Now Reading
Eight years for throwing trailer hitch that led to First Nations woman’s death


Eight years for throwing trailer hitch that led to First Nations woman’s death

The Thunder Bay man who threw a trailer hitch from a vehicle hitting a First Nations woman—a blow that claimed her life five months later-has been sentenced to eight years in prison for manslaughter. Brayden Bushby, who was 18 at the time of the 2017 crime  will spend the next eight years in a federal penitentiary for his part in the death of 34-year old Barbara Kentner of Wabigoon Lake Ojibway First Nation. She was walking with her sister when the vehicle Bushby was in approached them, Bushby threw a trainer hitch out of the vehicle striking Ms. Kentner in the stomach. Court was told Bushby was heard yelling, “I got one!” as he drove away. The woman was taken to hospital with a perforated intestine, and died five months after the attack.

Madam Justice Helen Pierce

Justice Helen Pierce handed down her sentence in a Thunder Bay Courtroom on Monday after reading from a list of legal precedents dealing with sentences handed down for similar crimes. Bushby was found guilty of the Manslaughter charge last October. The original charge was for second degree murder. In the end, she concluded that leniency was not justified.

Court was told Busby was drunk at the time of the offence and had bragged he was going out to harass “hookers.”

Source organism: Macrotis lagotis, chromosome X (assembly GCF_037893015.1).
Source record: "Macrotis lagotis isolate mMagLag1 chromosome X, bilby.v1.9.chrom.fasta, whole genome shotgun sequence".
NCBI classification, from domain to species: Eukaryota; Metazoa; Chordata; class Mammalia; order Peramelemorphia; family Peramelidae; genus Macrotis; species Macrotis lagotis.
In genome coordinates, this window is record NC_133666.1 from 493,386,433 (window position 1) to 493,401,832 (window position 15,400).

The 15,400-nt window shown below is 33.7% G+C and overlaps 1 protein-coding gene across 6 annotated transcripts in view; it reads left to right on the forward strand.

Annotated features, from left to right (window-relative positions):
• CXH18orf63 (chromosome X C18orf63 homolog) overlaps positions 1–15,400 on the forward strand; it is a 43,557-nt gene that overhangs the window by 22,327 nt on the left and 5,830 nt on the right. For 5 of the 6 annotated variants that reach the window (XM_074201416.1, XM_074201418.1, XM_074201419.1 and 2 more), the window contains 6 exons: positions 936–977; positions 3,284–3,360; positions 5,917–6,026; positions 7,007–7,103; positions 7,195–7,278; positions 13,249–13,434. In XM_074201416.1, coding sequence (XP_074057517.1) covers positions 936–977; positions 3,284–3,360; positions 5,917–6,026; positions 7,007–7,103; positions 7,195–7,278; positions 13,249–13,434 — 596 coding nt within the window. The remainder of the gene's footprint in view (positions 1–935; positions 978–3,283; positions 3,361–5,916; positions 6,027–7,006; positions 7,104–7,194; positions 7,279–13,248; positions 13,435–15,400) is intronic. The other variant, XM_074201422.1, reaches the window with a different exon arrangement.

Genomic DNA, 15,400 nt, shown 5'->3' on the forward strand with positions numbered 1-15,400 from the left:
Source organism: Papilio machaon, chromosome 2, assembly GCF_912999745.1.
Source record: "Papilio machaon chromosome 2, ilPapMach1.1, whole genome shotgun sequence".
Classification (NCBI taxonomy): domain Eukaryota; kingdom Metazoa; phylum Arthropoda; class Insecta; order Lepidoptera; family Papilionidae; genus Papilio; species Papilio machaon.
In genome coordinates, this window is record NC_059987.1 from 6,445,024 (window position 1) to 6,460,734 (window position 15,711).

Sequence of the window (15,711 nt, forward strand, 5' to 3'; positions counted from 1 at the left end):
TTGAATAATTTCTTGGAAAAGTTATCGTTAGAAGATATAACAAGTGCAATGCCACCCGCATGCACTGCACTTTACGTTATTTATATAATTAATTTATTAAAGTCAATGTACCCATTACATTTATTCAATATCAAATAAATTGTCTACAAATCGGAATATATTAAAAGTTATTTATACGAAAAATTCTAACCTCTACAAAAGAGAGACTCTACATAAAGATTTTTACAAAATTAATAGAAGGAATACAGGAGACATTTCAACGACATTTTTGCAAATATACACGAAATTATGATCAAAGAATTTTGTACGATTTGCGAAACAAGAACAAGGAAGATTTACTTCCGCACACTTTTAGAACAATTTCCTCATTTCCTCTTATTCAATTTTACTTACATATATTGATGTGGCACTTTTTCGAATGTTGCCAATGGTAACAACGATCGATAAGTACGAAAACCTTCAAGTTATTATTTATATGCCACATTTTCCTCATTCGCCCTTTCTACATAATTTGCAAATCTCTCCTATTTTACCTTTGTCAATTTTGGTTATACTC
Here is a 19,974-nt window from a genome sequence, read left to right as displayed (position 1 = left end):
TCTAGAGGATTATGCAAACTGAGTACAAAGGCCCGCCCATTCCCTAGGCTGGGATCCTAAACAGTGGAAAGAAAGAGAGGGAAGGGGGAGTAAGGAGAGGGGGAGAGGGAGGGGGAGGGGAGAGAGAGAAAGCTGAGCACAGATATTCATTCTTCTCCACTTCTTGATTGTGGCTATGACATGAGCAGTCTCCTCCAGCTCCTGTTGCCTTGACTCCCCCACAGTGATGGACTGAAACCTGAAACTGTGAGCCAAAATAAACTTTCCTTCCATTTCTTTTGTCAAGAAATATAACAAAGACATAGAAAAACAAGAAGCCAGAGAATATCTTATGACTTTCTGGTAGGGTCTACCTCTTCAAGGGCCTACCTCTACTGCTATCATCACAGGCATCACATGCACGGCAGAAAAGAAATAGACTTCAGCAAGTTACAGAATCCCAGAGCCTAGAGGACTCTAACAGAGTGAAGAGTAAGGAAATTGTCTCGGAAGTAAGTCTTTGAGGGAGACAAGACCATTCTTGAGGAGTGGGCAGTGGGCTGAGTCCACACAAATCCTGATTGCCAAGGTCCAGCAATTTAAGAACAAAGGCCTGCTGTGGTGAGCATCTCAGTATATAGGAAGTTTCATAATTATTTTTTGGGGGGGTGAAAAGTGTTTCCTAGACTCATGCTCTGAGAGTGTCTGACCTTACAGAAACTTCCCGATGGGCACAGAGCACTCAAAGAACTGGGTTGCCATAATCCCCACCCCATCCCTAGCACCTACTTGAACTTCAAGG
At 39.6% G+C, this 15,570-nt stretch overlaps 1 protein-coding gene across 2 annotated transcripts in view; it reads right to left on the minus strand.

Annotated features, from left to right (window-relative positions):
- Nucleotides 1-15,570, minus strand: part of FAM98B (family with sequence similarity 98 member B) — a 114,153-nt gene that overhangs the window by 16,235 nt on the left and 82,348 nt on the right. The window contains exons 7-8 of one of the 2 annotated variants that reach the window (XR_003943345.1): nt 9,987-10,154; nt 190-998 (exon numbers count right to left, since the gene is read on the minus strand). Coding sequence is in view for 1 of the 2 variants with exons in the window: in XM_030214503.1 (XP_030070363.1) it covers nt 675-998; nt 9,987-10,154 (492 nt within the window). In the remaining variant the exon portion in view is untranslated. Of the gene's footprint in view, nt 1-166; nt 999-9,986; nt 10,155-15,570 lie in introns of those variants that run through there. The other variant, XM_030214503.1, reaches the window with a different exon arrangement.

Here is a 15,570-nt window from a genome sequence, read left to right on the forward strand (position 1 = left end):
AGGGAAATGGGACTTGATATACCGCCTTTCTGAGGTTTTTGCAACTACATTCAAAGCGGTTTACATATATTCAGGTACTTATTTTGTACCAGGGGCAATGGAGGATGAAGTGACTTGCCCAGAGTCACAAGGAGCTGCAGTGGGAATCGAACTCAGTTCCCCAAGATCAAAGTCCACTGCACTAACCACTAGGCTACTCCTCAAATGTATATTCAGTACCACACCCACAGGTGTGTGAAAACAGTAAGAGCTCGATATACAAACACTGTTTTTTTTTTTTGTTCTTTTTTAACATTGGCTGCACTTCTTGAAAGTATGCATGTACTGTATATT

During a sentencing submissions hearing held in February, the Crown called for a sentence of eight to 12 years, while Bushby’s attorney’s George Joseph and Ryan Green argued for a four-year sentence.

Justice Pierce also spoke to Bushby’s pre-sentence report, which detailed he had a stable upbringing. She also referred to Bushby’s apology before the court following his guilty verdict.

Justice Pierce cited previous cases of what could be considered aggravated manslaughter where the accused were intoxicated during the time of the offence and sentences were given of between 10 and 12 years.

“I agree with the Crown’s submissions that even though drunk, Mr. Bushby demonstrated a high degree of awareness that his actions would cause harm,” she said.

Bushby was led from the court in handcuffs after being granted permission to hug family members before beginning his sentence.

What's Your Reaction?
Don't Agree
In Love
Not Sure
View Comment (1)
  • Like the judge said, no first nation’s person can feel safe. This type of behavior is taught so as the country grapples with the knowledge of 215 children buried, the racism which drove that creation still exists in the minds of average Canadians, sad as that is.

Leave a Reply to Michelle Hruschka Cancel reply

Your email address will not be published.

© 2019 The Bay Observer. All Rights Reserved.

Scroll To Top